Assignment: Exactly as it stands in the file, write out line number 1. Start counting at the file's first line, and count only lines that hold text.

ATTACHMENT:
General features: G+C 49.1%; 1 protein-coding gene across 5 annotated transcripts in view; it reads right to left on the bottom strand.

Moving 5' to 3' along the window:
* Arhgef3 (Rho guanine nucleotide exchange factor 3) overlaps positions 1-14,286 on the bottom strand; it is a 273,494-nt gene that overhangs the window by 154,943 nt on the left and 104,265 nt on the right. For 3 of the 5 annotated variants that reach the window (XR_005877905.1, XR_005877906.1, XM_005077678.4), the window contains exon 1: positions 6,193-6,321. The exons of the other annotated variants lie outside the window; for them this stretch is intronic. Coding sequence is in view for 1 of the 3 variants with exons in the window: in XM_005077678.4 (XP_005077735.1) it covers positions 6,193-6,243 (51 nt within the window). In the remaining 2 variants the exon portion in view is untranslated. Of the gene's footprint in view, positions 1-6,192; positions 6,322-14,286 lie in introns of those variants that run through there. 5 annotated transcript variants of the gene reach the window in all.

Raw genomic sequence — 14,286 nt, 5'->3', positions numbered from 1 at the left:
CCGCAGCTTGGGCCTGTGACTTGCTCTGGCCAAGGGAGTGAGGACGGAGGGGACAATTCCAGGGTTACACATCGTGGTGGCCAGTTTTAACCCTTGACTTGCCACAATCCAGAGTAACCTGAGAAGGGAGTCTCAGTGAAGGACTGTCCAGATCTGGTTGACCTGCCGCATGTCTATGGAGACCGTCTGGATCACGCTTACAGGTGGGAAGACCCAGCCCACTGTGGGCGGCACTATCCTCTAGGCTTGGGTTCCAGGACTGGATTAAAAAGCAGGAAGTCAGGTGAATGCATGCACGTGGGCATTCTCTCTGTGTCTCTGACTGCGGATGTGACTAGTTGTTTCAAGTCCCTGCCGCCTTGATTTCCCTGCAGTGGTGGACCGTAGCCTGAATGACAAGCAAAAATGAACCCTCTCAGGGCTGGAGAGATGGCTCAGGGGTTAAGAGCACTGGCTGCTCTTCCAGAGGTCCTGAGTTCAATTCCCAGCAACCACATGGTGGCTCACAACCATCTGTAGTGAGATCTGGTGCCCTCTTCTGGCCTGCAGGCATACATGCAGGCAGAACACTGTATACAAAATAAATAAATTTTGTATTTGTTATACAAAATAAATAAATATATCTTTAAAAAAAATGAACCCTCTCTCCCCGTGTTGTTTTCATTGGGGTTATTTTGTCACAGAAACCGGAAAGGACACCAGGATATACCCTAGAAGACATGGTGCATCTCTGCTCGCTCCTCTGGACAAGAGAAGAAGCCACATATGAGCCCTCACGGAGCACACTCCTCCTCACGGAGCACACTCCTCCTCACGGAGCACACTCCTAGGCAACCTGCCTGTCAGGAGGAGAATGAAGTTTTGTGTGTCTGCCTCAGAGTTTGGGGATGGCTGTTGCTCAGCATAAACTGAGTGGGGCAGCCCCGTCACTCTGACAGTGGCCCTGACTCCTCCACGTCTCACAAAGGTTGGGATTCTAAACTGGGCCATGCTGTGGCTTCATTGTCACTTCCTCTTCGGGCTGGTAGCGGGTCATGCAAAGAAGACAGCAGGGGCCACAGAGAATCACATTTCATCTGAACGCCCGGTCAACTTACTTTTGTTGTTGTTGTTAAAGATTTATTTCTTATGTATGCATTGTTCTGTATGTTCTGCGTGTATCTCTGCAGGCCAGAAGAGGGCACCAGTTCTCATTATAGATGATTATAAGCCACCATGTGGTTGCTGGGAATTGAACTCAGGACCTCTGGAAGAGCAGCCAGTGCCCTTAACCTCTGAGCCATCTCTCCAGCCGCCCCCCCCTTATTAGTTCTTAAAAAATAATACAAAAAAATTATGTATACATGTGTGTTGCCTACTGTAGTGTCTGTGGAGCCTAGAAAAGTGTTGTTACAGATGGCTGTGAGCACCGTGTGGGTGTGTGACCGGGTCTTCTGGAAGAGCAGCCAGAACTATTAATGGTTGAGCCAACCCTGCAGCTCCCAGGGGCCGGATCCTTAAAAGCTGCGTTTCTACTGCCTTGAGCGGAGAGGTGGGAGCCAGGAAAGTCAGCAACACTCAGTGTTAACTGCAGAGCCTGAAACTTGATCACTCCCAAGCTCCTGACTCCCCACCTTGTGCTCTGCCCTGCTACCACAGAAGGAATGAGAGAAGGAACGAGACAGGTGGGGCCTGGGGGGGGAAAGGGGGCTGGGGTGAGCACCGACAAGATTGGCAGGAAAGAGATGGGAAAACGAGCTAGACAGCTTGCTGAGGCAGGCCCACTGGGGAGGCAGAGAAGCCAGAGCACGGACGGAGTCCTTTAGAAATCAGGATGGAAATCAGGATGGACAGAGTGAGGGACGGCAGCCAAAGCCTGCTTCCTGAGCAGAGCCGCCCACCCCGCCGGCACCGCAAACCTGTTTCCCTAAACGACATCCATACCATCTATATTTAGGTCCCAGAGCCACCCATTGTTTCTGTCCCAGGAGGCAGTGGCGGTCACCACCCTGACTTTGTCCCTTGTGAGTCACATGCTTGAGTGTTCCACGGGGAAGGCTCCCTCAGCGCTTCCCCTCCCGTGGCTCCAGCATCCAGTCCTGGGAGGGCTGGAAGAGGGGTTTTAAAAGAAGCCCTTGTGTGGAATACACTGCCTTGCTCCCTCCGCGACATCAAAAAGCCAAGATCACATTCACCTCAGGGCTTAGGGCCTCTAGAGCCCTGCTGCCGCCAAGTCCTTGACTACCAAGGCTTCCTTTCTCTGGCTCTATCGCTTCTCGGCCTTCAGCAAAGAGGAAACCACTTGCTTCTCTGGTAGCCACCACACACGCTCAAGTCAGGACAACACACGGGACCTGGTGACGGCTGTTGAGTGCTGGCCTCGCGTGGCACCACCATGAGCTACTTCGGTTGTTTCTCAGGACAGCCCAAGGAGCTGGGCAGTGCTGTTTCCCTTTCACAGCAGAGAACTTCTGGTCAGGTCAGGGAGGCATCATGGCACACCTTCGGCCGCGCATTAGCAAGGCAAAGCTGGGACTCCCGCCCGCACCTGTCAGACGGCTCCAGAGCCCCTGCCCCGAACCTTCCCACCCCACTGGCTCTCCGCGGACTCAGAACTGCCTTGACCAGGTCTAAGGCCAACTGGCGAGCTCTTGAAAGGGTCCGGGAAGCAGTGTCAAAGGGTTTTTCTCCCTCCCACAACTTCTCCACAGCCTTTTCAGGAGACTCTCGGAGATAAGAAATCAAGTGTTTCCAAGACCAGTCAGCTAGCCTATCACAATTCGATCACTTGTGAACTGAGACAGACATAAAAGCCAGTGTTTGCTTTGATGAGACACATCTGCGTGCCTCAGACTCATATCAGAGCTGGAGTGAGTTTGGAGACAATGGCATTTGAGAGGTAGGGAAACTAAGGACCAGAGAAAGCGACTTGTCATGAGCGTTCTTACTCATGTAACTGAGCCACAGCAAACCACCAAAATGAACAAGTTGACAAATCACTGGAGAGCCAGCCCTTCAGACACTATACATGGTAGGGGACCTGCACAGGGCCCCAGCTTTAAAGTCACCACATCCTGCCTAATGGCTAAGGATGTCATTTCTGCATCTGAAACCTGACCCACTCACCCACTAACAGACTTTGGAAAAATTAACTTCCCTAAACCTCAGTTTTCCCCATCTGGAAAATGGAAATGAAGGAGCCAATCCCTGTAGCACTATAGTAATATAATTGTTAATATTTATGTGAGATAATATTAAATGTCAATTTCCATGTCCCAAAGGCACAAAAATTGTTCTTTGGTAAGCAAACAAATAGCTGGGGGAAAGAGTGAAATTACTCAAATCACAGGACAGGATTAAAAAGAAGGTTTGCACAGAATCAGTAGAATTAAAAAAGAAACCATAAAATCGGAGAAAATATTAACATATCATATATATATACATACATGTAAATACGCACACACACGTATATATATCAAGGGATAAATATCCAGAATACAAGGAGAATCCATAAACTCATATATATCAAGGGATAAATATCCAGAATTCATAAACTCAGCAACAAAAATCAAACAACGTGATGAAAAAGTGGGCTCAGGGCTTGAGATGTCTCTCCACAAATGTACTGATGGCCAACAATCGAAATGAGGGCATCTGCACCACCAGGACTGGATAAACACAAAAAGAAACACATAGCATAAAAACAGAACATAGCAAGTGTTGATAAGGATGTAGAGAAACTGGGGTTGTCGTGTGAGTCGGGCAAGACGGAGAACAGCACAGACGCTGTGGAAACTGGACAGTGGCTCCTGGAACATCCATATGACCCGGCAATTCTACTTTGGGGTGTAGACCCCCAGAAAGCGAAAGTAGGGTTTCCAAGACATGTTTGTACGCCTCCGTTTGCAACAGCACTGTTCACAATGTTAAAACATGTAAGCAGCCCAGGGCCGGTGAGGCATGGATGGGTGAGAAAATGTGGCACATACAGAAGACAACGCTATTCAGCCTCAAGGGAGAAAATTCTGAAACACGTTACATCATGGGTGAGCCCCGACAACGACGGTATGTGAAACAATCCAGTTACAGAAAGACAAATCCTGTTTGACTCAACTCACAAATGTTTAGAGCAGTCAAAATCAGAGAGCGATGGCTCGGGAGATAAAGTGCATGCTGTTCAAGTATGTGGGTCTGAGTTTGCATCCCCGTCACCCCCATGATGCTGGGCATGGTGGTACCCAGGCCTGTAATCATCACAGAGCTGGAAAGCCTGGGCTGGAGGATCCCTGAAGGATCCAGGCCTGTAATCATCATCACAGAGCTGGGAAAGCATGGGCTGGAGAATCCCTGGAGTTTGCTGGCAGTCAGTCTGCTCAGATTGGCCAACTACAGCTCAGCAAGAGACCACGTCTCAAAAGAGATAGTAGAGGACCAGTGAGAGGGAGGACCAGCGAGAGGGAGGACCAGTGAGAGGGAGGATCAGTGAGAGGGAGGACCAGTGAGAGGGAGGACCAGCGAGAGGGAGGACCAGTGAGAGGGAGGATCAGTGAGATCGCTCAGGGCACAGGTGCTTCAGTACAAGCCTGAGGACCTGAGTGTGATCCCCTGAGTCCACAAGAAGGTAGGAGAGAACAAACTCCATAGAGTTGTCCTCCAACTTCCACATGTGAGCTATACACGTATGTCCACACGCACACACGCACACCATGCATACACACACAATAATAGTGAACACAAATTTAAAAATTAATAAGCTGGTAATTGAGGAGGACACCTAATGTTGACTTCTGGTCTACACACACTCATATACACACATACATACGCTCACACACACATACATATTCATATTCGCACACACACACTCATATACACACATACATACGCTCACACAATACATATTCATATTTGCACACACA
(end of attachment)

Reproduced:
General features: G+C 49.1%; 1 protein-coding gene across 5 annotated transcripts in view; it reads right to left on the bottom strand.